The Big Lagoon Rancheria had a major victory this month after an en banc decision granted Big Lagoon the authority to pursue the construction of a casino on tribal land in trust.  In 1994, the United States accepted into trust an 11-acre parcel of land on which the Tribe sought to build a casino.  The Indian Gaming Regulation Act (IGRA) allows tribes to operate class III gaming only after entering into a tribal gaming compact with the state.  When negotiations stalled, Big Lagoon brought suit against California, and in 2007 the district court ordered the parties to come to an agreement after finding that the state had not negotiated in good faith.

California appealed, and pursuant to the Supreme Court’s decision in Carcieri (2009), the Ninth Circuit found that because Big Lagoon was not federally recognized in 1934, the Bureau of Indian Affairs (BIA) lacked authority under the Indian Reorganization Act (IRA) to accept land into trust for Big Lagoon.  The three-judge panel concluded that since the 11-acre parcel was not tribal land, Big Lagoon lacked standing to compel California to negotiate.

However, the Ninth Circuit’s recent en banc panel vacated the previous decision and reinstated the district court’s holding that state violated IGRA by failing to negotiate in good faith.  If California had wanted to contest the original acceptance of the parcel, the state would have had to do so under the Administrative Procedure Act within the six-year statute of limitations.  The en banc panel’s ruling helps restore some certainty to tribes recognized after 1934 by preventing collateral attacks on tribal land in trust beyond the statute of limitations.

Highway Trust Fund – How it works

The Highway Trust Fund, which collects and allocates money to build and maintain surface transportation structures, receives almost 90 percent of its funding from a fuel tax on gasoline and diesel, while remaining revenue comes from miscellaneous taxes on tires, heavy vehicles, etc. Since 1993 the fuel tax has not adjusted. Advancements in technology has led to a decrease in the amount of fuel consumed and thus a decrease in revenue. Additionally, the almost 25 percent of the revenue from the fuel tax is diverted away from highway spending.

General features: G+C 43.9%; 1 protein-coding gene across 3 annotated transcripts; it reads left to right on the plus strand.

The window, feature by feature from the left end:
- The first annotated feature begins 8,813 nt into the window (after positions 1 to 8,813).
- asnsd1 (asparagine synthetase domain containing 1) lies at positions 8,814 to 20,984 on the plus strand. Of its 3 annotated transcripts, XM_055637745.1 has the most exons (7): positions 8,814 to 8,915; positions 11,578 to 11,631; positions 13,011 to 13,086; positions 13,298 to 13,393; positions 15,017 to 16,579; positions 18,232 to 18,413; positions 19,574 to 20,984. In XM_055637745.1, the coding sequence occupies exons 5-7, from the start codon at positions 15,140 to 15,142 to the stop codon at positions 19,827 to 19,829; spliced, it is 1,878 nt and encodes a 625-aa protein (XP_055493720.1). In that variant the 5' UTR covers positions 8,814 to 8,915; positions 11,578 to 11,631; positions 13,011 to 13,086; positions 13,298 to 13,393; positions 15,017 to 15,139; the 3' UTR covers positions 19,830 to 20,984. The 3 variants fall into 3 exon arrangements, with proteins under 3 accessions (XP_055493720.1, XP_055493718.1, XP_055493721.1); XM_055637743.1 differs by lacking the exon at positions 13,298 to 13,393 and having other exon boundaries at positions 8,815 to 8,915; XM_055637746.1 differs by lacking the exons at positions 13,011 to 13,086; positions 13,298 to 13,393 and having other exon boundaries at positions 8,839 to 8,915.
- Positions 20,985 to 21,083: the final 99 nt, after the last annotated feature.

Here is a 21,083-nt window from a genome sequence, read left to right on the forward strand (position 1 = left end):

The Highway Trust Fund itself is divided into two accounts—the Highway Account and the Mass Transit Account—and each account expends roughly 85 percent and 15 percent of the total funds respectively. Highway Trust Fund spending has routinely outpaced fuel tax revenue. For the 2015 fiscal year, the Highway Account is estimated to spend upwards of $44 billion on roadway infrastructure and similar projects while only taking in $34 billion. Including the deficit accumulated by the Mass Transit Account, the Highway Trust Fund is expected to amass a deficit of $13 billion by the end of the 2015 FY.

Because the Highway Trust Fund cannot have a negative balance and must have a $5 billion minimum balance to meet obligations, Congress must shift money from the Treasury’s general fund. Over the last six years, Congress has diverted general fund dollars to the Highway Trust Fund more than thirty times. These “patches” are short-term fixes typically lasting from six months to a year and do not represent viable options in the long run.

Proposals for sustainable solutions include:

  • Increasing fuel tax
  • Decreases non-highway spending
  • Taxing the overseas earnings of multinational corporations (repatriation)
  • Downsizing Federal role in transportation
  • Additional State actions such as tolls, bonds, sales taxes

Click here for more information on how the Highway Trust Fund works.